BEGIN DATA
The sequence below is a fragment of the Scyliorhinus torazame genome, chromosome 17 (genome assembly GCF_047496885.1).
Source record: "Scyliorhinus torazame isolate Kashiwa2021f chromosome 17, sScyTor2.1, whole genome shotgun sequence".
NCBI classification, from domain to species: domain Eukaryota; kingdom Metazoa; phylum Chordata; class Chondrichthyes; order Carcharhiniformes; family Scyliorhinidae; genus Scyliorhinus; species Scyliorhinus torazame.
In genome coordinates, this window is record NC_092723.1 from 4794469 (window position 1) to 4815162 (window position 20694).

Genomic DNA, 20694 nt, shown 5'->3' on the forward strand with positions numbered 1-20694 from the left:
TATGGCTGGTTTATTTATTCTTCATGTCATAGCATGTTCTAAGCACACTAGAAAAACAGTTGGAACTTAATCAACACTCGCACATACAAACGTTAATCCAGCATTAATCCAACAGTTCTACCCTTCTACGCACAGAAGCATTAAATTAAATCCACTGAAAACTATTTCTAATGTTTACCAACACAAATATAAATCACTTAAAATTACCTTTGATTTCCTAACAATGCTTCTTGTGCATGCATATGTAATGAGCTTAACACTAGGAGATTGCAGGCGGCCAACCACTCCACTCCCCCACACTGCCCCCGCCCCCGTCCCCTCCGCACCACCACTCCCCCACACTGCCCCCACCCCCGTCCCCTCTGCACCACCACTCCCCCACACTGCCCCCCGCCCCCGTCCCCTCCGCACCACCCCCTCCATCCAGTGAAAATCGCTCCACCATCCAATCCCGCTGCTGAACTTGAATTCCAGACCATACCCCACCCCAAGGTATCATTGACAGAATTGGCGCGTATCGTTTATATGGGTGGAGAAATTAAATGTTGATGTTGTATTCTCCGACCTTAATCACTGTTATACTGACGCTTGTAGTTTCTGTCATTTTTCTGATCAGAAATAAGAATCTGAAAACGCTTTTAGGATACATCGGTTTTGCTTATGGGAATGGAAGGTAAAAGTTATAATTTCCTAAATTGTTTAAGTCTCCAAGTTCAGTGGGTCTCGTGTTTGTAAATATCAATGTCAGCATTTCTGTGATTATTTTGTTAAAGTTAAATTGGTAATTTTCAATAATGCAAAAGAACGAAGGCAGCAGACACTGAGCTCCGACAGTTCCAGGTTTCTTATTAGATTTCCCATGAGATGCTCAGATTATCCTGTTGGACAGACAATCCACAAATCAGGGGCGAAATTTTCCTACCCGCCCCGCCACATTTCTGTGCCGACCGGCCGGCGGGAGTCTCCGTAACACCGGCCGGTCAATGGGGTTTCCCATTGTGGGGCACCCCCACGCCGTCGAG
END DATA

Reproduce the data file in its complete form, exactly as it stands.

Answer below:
The sequence below is a fragment of the Scyliorhinus torazame genome, chromosome 17 (genome assembly GCF_047496885.1).
Source record: "Scyliorhinus torazame isolate Kashiwa2021f chromosome 17, sScyTor2.1, whole genome shotgun sequence".
NCBI classification, from domain to species: domain Eukaryota; kingdom Metazoa; phylum Chordata; class Chondrichthyes; order Carcharhiniformes; family Scyliorhinidae; genus Scyliorhinus; species Scyliorhinus torazame.
In genome coordinates, this window is record NC_092723.1 from 4794469 (window position 1) to 4815162 (window position 20694).

Genomic DNA, 20694 nt, shown 5'->3' on the forward strand with positions numbered 1-20694 from the left:
TATGGCTGGTTTATTTATTCTTCATGTCATAGCATGTTCTAAGCACACTAGAAAAACAGTTGGAACTTAATCAACACTCGCACATACAAACGTTAATCCAGCATTAATCCAACAGTTCTACCCTTCTACGCACAGAAGCATTAAATTAAATCCACTGAAAACTATTTCTAATGTTTACCAACACAAATATAAATCACTTAAAATTACCTTTGATTTCCTAACAATGCTTCTTGTGCATGCATATGTAATGAGCTTAACACTAGGAGATTGCAGGCGGCCAACCACTCCACTCCCCCACACTGCCCCCGCCCCCGTCCCCTCCGCACCACCACTCCCCCACACTGCCCCCACCCCCGTCCCCTCTGCACCACCACTCCCCCACACTGCCCCCCGCCCCCGTCCCCTCCGCACCACCCCCTCCATCCAGTGAAAATCGCTCCACCATCCAATCCCGCTGCTGAACTTGAATTCCAGACCATACCCCACCCCAAGGTATCATTGACAGAATTGGCGCGTATCGTTTATATGGGTGGAGAAATTAAATGTTGATGTTGTATTCTCCGACCTTAATCACTGTTATACTGACGCTTGTAGTTTCTGTCATTTTTCTGATCAGAAATAAGAATCTGAAAACGCTTTTAGGATACATCGGTTTTGCTTATGGGAATGGAAGGTAAAAGTTATAATTTCCTAAATTGTTTAAGTCTCCAAGTTCAGTGGGTCTCGTGTTTGTAAATATCAATGTCAGCATTTCTGTGATTATTTTGTTAAAGTTAAATTGGTAATTTTCAATAATGCAAAAGAACGAAGGCAGCAGACACTGAGCTCCGACAGTTCCAGGTTTCTTATTAGATTTCCCATGAGATGCTCAGATTATCCTGTTGGACAGACAATCCACAAATCAGGGGCGAAATTTTCCTACCCGCCCCGCCACATTTCTGTGCCGACCGGCCGGCGGGAGTCTCCGTAACACCGGCCGGTCAATGGGGTTTCCCATTGTGGGGCACCCCCACGCCGTCGAG